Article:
Vallera said the union used to be made up of a majority of white men, but they began to recruit underrepresented groups in leadership positions. In addition to putting DEI initiatives in the contract “because the college wasn’t committed to it,” they also created an officer position devoted to DEI. With the previous occupant of that position now retired from the college, Vallera said they’re looking to refill that role and expand diversity training in the future.


Steven Nunez, Justin Anderson, Camilla Forte
(From left) Derek Fawcett, Jason Betke, Christopher Thale and Colleen Plumb.

The Reform CFAC slate is comprised of four opposition leadership candidates: Derek Fawcett, an adjunct professor in the Music Department, for president; Jason Betke, an adjunct professor in the Cinema and Television Arts Department, for vice president; Christopher Thale, an adjunct professor in the Humanities, History and Social Sciences Department, for secretary; and Colleen Plumb, an adjunct professor in the Photography Department, for treasurer.


Since Thale became one of the founding members of CFAC in 1995, he said a lot has changed—in good ways and bad. For one, he said the contract is much improved from when he and other members first sat down with the college to create a collective bargaining agreement. However, he said there is less outreach and openness on the Steering Committee’s part, compared to 20 years ago.

One issue Thale pointed to in the contract is that it is limiting for staff members who also teach, which he said is a group he has wanted more involved in the bargaining unit since the ’90s. Additionally, one of Thale’s goals, if elected, is to make peace with the college administration, staff who teach and graduate student instructors.

As a former graduate student instructor and staff member who taught, Betke said his “unique perspective” tells him all the instructors should be represented under one umbrella.

One of the biggest changes the Reform slate aims to implement, if elected, is transparency when it comes to union finances.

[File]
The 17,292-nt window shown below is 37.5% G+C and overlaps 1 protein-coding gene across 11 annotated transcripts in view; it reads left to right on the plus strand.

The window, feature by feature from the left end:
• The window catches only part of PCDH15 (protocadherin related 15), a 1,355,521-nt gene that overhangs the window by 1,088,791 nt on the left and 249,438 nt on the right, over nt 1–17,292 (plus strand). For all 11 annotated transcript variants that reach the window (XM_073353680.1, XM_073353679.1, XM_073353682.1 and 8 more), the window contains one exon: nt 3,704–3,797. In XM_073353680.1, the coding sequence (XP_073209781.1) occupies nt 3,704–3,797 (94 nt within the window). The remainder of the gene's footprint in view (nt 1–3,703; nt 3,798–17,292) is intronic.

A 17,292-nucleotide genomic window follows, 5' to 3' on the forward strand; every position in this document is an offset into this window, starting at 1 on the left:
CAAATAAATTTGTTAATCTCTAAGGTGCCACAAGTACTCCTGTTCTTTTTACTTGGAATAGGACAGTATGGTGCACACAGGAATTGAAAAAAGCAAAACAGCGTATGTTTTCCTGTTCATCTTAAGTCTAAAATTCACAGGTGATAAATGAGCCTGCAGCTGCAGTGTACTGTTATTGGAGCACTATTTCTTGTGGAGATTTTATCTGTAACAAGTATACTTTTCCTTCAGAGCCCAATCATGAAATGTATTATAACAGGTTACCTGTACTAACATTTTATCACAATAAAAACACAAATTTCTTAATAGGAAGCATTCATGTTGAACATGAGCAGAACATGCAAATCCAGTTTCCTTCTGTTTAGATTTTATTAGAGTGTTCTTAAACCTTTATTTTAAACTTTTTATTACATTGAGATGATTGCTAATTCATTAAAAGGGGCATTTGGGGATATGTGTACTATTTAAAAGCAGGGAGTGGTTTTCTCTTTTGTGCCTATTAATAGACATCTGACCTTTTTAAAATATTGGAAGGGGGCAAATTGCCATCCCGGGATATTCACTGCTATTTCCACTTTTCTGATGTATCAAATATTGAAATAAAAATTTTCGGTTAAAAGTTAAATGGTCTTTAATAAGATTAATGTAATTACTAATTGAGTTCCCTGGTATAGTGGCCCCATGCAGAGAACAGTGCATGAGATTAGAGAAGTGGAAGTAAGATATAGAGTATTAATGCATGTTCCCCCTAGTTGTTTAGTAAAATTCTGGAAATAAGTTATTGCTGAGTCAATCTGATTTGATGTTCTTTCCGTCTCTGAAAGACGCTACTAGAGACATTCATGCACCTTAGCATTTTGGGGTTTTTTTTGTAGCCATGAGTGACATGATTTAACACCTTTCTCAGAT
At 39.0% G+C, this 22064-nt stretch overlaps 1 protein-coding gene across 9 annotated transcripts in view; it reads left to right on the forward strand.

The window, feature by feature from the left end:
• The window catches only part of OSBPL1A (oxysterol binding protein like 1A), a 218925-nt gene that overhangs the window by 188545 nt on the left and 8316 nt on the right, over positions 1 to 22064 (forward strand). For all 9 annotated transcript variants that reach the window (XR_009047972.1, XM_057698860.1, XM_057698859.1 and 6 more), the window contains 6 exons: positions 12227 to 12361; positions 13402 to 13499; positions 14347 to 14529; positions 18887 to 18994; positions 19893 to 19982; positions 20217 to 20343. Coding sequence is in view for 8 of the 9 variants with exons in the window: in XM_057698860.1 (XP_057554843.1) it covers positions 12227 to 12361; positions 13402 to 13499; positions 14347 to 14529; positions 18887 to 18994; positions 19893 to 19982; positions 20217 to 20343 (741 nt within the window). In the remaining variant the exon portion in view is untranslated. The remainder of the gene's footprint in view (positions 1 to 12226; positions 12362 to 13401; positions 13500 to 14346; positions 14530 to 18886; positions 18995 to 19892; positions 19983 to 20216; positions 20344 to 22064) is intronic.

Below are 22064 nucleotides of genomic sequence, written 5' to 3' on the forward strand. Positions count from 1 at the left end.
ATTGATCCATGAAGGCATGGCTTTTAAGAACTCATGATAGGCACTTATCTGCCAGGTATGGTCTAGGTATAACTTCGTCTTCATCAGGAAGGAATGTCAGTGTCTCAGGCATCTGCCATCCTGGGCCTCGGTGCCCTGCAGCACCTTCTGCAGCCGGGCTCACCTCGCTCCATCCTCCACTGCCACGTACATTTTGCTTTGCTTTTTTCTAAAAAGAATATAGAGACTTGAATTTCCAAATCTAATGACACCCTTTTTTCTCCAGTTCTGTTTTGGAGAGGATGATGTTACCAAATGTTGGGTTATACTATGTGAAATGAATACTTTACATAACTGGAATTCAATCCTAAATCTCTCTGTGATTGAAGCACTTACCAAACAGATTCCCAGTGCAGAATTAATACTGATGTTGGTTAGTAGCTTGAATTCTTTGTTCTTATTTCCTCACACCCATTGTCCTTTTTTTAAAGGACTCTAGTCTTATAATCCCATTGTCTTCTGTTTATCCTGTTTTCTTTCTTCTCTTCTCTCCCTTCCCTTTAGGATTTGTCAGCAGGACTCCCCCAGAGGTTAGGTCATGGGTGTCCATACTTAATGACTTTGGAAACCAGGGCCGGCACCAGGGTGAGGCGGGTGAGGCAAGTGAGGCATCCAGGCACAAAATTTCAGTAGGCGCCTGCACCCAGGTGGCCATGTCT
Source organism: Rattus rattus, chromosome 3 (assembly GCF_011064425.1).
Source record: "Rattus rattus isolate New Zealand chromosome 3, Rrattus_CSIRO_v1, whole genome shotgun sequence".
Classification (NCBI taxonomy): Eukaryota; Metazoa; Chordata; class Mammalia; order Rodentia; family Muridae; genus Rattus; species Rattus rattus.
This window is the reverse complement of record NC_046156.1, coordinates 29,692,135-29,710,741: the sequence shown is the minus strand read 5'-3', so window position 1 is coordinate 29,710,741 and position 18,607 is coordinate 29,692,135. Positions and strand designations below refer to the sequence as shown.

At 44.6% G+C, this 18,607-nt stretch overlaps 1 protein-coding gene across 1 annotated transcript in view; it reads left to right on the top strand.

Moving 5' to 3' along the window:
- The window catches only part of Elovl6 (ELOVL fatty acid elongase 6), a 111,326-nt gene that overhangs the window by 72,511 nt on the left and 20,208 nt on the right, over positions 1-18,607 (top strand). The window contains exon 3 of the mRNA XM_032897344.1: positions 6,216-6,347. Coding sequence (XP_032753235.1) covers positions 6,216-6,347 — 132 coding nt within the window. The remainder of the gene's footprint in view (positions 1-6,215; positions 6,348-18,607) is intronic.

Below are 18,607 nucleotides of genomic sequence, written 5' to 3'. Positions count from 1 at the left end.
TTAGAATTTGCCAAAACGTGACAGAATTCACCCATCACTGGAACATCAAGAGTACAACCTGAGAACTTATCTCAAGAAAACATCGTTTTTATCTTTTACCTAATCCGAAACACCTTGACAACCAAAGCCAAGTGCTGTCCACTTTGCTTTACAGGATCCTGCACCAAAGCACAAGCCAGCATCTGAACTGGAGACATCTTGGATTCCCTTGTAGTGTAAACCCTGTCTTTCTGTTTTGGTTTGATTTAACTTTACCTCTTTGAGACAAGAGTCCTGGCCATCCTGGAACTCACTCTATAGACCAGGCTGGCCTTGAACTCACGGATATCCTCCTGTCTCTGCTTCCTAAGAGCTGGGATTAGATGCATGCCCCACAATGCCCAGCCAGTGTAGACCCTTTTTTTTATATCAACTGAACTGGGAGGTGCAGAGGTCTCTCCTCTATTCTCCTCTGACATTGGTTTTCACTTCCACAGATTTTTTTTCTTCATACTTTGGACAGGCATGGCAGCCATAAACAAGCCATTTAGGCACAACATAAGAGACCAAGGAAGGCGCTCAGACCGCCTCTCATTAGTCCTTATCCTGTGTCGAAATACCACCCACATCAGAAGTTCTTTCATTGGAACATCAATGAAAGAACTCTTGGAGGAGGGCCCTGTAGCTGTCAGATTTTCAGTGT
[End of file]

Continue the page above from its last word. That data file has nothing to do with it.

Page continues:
Fawcett is actually modeling his idea of financial transparency off of his condo’s homeowners association. During meetings at his condo, he said the homeowners association will show residents financial disclosures and projected spending through 2030 so residents know exactly where their money is going.

“Why do I know where every penny of my homeowners association dues is going, but I have so many questions about where my CFAC dues are going?” Fawcett said.

As treasurer, Plumb plans to look into how much debt the union is in from previous lawsuits and settlements. She also wants to look at ways to make union dues more affordable for adjuncts since the September shift from a $130 flat rate to a 2.5% income-based rate has made it harder for some adjuncts, including herself, to take on more classes.

The Reform slate has also been critical of Vallera’s salary and have said they will put officer and department representative compensation to a unionwide vote.

Vallera was compensated more than $25,000 in the 2019 fiscal year. However, Vallera said her salary has always been transparent and that the union would not have the accomplishments it has made thus far if she did not work as much as she does, as reported Nov. 27 by the Chronicle.

In addition to financial transparency, the candidates are looking to implement other initiatives to make it easier to be an adjunct at Columbia and a union member, such as video conferences of union meetings, public agendas so members know what to expect in meetings, more emphasis on freedom of speech for members and making sure each department has the correct number of representatives.